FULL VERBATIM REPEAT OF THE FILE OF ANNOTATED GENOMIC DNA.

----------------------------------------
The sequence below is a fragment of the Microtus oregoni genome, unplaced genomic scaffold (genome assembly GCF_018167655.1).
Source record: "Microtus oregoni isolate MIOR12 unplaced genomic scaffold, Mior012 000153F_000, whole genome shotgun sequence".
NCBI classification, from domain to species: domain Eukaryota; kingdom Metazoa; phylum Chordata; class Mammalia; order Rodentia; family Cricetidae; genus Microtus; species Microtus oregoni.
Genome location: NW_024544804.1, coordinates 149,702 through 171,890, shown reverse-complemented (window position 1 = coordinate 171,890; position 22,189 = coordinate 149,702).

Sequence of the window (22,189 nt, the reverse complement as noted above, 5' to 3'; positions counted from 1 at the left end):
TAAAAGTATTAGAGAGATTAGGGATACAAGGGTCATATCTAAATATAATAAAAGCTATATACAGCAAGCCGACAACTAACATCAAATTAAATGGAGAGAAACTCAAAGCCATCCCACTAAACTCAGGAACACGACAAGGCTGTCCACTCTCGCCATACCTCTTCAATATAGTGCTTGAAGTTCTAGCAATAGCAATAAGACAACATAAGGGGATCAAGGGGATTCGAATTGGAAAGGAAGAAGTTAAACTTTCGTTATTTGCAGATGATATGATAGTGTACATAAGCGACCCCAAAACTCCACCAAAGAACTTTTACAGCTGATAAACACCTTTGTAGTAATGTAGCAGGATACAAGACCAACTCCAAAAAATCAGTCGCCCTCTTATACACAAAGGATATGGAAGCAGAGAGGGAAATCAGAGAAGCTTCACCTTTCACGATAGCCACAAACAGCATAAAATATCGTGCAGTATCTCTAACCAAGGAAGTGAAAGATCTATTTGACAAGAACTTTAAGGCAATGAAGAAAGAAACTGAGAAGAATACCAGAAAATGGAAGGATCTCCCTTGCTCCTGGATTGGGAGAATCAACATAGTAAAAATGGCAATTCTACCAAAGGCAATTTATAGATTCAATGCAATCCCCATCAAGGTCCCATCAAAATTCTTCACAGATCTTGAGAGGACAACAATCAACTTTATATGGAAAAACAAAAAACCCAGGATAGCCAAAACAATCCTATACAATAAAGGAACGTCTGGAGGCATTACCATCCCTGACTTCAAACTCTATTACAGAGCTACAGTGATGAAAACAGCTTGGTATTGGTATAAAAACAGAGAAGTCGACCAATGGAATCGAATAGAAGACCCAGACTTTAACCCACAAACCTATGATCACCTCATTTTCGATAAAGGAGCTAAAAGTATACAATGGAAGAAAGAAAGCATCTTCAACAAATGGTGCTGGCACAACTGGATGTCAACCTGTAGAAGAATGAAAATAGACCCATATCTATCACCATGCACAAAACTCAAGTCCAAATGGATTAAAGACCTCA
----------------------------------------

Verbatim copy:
The sequence below is a fragment of the Microtus oregoni genome, unplaced genomic scaffold (genome assembly GCF_018167655.1).
Source record: "Microtus oregoni isolate MIOR12 unplaced genomic scaffold, Mior012 000153F_000, whole genome shotgun sequence".
NCBI classification, from domain to species: domain Eukaryota; kingdom Metazoa; phylum Chordata; class Mammalia; order Rodentia; family Cricetidae; genus Microtus; species Microtus oregoni.
Genome location: NW_024544804.1, coordinates 149,702 through 171,890, shown reverse-complemented (window position 1 = coordinate 171,890; position 22,189 = coordinate 149,702).

Sequence of the window (22,189 nt, the reverse complement as noted above, 5' to 3'; positions counted from 1 at the left end):
TAAAAGTATTAGAGAGATTAGGGATACAAGGGTCATATCTAAATATAATAAAAGCTATATACAGCAAGCCGACAACTAACATCAAATTAAATGGAGAGAAACTCAAAGCCATCCCACTAAACTCAGGAACACGACAAGGCTGTCCACTCTCGCCATACCTCTTCAATATAGTGCTTGAAGTTCTAGCAATAGCAATAAGACAACATAAGGGGATCAAGGGGATTCGAATTGGAAAGGAAGAAGTTAAACTTTCGTTATTTGCAGATGATATGATAGTGTACATAAGCGACCCCAAAACTCCACCAAAGAACTTTTACAGCTGATAAACACCTTTGTAGTAATGTAGCAGGATACAAGACCAACTCCAAAAAATCAGTCGCCCTCTTATACACAAAGGATATGGAAGCAGAGAGGGAAATCAGAGAAGCTTCACCTTTCACGATAGCCACAAACAGCATAAAATATCGTGCAGTATCTCTAACCAAGGAAGTGAAAGATCTATTTGACAAGAACTTTAAGGCAATGAAGAAAGAAACTGAGAAGAATACCAGAAAATGGAAGGATCTCCCTTGCTCCTGGATTGGGAGAATCAACATAGTAAAAATGGCAATTCTACCAAAGGCAATTTATAGATTCAATGCAATCCCCATCAAGGTCCCATCAAAATTCTTCACAGATCTTGAGAGGACAACAATCAACTTTATATGGAAAAACAAAAAACCCAGGATAGCCAAAACAATCCTATACAATAAAGGAACGTCTGGAGGCATTACCATCCCTGACTTCAAACTCTATTACAGAGCTACAGTGATGAAAACAGCTTGGTATTGGTATAAAAACAGAGAAGTCGACCAATGGAATCGAATAGAAGACCCAGACTTTAACCCACAAACCTATGATCACCTCATTTTCGATAAAGGAGCTAAAAGTATACAATGGAAGAAAGAAAGCATCTTCAACAAATGGTGCTGGCACAACTGGATGTCAACCTGTAGAAGAATGAAAATAGACCCATATCTATCACCATGCACAAAACTCAAGTCCAAATGGATTAAAGACCTCA